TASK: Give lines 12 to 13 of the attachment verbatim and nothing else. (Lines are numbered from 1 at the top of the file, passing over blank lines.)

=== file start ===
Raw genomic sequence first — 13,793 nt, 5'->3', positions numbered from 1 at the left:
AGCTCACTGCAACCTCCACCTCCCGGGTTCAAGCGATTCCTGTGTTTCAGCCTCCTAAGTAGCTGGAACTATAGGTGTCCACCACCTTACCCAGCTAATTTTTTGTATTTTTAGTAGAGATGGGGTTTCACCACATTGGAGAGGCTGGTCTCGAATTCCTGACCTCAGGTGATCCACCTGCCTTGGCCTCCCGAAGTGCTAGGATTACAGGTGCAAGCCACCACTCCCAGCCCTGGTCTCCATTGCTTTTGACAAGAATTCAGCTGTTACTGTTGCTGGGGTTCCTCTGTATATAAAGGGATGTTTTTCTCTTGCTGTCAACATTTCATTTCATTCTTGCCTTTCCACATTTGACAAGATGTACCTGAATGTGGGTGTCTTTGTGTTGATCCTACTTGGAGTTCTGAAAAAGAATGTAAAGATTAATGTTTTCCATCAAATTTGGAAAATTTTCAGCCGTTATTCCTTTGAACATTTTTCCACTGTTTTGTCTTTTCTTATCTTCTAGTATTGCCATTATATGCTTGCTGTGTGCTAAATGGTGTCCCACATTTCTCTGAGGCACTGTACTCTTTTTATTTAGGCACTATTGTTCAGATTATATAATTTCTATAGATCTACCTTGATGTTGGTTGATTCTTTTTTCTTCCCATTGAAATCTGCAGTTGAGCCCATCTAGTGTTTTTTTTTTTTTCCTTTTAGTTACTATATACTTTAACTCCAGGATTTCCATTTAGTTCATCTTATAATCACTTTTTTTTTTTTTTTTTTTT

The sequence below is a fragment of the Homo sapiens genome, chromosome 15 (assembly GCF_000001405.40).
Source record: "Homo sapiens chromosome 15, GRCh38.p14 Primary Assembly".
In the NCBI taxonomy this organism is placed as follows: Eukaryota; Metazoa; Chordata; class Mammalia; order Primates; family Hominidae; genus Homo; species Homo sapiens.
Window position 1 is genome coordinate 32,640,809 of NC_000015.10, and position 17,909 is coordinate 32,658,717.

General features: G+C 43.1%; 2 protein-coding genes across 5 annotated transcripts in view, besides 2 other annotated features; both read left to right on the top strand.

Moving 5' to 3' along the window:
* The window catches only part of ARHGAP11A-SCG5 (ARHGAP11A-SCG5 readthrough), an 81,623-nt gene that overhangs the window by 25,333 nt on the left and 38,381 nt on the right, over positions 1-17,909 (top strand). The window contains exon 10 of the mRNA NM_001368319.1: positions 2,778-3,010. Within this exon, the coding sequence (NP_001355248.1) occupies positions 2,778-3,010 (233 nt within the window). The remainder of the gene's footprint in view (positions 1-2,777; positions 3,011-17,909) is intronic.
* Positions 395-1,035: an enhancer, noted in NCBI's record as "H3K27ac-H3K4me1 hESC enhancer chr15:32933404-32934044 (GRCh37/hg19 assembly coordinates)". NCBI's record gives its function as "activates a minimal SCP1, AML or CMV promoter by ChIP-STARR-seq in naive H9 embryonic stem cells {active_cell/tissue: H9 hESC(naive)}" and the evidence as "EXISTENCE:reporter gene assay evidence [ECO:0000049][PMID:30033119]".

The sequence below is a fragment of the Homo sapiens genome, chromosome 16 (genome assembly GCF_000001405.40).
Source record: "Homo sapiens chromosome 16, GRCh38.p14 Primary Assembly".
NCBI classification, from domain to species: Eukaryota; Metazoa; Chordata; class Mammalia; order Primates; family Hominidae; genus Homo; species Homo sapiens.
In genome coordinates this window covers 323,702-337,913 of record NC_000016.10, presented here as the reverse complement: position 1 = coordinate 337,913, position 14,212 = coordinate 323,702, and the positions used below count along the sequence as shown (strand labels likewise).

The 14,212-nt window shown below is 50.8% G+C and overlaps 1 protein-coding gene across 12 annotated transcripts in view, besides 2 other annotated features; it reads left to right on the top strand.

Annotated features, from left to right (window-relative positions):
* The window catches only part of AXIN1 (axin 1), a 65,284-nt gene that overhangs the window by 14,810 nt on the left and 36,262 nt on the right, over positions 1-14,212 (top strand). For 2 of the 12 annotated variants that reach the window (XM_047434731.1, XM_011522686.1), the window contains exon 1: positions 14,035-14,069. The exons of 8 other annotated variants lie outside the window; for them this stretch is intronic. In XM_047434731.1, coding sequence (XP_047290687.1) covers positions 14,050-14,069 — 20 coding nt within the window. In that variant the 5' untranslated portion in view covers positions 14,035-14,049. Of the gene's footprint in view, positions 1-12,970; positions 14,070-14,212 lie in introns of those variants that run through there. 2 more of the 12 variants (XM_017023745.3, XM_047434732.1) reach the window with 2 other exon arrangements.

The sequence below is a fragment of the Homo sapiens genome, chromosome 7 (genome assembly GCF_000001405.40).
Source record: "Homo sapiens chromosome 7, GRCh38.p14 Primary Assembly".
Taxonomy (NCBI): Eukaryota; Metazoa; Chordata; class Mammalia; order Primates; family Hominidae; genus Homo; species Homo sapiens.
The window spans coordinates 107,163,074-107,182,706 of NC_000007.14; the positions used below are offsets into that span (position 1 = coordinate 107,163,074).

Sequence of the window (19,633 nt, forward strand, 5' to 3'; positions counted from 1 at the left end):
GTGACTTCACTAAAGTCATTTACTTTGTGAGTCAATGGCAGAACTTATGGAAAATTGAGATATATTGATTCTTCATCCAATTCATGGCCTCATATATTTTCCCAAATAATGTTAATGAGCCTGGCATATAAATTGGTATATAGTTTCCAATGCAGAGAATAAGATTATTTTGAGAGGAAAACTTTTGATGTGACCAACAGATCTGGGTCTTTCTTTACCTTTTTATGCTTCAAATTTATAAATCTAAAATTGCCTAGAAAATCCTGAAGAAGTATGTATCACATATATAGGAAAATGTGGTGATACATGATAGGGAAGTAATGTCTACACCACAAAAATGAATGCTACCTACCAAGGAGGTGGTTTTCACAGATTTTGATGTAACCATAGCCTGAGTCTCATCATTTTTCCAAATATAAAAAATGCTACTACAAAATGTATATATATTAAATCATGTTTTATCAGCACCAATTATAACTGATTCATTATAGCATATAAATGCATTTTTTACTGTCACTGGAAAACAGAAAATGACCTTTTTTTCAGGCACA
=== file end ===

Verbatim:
Source record: "Homo sapiens chromosome 16, GRCh38.p14 Primary Assembly".
NCBI classification, from domain to species: Eukaryota; Metazoa; Chordata; class Mammalia; order Primates; family Hominidae; genus Homo; species Homo sapiens.